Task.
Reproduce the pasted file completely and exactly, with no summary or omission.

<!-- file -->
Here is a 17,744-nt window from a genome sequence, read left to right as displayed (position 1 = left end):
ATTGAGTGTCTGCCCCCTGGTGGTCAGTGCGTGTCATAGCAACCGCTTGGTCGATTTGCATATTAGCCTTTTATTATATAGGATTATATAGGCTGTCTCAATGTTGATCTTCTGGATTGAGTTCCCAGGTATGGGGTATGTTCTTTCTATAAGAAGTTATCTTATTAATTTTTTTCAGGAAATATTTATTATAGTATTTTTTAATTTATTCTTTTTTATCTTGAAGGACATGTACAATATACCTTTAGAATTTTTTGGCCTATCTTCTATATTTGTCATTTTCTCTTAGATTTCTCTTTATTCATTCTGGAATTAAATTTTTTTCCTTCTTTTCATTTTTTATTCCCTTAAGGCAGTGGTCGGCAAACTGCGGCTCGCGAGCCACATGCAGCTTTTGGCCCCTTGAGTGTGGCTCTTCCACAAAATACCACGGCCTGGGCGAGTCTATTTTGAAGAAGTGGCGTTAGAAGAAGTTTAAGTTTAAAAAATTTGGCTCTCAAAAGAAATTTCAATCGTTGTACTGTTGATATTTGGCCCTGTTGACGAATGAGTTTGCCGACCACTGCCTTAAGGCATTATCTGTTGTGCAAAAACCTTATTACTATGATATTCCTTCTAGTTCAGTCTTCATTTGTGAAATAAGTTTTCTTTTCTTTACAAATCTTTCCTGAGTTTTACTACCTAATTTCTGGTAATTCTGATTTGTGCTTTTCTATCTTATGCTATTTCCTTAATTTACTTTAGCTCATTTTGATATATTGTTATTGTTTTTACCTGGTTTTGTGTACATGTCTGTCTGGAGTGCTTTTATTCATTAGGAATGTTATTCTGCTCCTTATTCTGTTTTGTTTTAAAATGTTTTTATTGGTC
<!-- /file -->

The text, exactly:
Here is a 17,744-nt window from a genome sequence, read left to right as displayed (position 1 = left end):
ATTGAGTGTCTGCCCCCTGGTGGTCAGTGCGTGTCATAGCAACCGCTTGGTCGATTTGCATATTAGCCTTTTATTATATAGGATTATATAGGCTGTCTCAATGTTGATCTTCTGGATTGAGTTCCCAGGTATGGGGTATGTTCTTTCTATAAGAAGTTATCTTATTAATTTTTTTCAGGAAATATTTATTATAGTATTTTTTAATTTATTCTTTTTTATCTTGAAGGACATGTACAATATACCTTTAGAATTTTTTGGCCTATCTTCTATATTTGTCATTTTCTCTTAGATTTCTCTTTATTCATTCTGGAATTAAATTTTTTTCCTTCTTTTCATTTTTTATTCCCTTAAGGCAGTGGTCGGCAAACTGCGGCTCGCGAGCCACATGCAGCTTTTGGCCCCTTGAGTGTGGCTCTTCCACAAAATACCACGGCCTGGGCGAGTCTATTTTGAAGAAGTGGCGTTAGAAGAAGTTTAAGTTTAAAAAATTTGGCTCTCAAAAGAAATTTCAATCGTTGTACTGTTGATATTTGGCCCTGTTGACGAATGAGTTTGCCGACCACTGCCTTAAGGCATTATCTGTTGTGCAAAAACCTTATTACTATGATATTCCTTCTAGTTCAGTCTTCATTTGTGAAATAAGTTTTCTTTTCTTTACAAATCTTTCCTGAGTTTTACTACCTAATTTCTGGTAATTCTGATTTGTGCTTTTCTATCTTATGCTATTTCCTTAATTTACTTTAGCTCATTTTGATATATTGTTATTGTTTTTACCTGGTTTTGTGTACATGTCTGTCTGGAGTGCTTTTATTCATTAGGAATGTTATTCTGCTCCTTATTCTGTTTTGTTTTAAAATGTTTTTATTGGTC